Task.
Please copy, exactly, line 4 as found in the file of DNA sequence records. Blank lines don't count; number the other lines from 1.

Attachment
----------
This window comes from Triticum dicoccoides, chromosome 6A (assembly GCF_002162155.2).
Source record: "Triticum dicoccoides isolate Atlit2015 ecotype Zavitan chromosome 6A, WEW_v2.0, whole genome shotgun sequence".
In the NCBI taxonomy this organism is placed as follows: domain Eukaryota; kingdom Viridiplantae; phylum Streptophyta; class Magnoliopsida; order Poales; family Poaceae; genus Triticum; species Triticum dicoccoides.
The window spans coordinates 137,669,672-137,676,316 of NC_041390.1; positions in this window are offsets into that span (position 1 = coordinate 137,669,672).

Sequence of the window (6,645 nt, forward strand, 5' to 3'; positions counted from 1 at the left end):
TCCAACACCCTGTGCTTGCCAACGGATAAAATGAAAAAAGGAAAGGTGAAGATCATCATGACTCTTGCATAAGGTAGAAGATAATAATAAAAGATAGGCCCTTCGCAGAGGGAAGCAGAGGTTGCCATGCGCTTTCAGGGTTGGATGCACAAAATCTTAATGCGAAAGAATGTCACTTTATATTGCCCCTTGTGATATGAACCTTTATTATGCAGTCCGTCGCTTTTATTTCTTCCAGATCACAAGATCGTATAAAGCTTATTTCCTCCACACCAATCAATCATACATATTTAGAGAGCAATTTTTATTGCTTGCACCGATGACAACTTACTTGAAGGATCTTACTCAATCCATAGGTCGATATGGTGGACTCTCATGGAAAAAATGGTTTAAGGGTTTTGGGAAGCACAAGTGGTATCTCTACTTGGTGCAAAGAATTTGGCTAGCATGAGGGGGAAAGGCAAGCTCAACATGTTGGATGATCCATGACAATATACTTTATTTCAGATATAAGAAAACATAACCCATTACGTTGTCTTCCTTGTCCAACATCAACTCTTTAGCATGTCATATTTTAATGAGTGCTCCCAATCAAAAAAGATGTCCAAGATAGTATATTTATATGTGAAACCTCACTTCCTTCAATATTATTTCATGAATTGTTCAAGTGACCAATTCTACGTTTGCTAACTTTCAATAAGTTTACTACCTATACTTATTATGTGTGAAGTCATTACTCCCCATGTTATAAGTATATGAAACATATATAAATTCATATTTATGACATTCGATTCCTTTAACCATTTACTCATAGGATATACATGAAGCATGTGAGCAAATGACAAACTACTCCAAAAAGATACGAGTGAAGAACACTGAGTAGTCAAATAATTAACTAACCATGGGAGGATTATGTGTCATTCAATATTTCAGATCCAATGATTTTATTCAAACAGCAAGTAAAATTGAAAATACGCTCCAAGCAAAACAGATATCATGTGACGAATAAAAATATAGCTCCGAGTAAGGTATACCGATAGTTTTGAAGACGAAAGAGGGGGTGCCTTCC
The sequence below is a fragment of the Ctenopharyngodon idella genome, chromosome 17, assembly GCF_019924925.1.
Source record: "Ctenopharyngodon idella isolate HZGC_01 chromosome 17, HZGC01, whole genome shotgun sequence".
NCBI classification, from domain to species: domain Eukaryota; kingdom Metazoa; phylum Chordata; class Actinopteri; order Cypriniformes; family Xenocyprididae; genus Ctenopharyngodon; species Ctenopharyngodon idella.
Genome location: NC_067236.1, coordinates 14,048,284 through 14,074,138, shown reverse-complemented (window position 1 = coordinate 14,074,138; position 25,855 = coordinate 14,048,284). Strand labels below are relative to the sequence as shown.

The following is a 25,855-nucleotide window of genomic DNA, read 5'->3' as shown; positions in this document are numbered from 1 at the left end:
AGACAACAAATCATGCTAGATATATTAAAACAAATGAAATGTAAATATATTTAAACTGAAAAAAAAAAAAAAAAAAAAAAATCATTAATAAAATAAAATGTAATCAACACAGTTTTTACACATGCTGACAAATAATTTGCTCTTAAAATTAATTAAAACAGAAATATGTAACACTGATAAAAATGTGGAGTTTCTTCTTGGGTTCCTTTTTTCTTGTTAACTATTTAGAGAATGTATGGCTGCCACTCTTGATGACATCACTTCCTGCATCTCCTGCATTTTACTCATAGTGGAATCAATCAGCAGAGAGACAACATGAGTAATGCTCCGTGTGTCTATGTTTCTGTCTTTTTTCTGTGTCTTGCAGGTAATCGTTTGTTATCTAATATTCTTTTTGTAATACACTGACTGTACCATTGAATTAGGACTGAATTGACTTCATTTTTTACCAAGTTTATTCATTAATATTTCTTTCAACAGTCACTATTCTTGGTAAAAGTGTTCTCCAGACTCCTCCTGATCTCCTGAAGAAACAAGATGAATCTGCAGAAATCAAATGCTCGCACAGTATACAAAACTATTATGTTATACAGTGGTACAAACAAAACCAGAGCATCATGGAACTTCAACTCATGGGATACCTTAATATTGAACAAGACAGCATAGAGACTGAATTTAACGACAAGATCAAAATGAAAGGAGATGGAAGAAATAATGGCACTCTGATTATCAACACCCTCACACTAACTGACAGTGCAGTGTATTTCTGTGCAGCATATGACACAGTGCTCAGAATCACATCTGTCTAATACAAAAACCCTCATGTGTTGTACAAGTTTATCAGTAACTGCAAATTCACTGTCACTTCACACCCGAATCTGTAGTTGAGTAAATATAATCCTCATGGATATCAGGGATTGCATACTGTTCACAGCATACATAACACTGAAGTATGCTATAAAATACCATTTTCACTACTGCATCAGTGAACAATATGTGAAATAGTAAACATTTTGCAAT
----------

The window spans coordinates 137,669,672-137,676,316 of NC_041390.1; positions in this window are offsets into that span (position 1 = coordinate 137,669,672).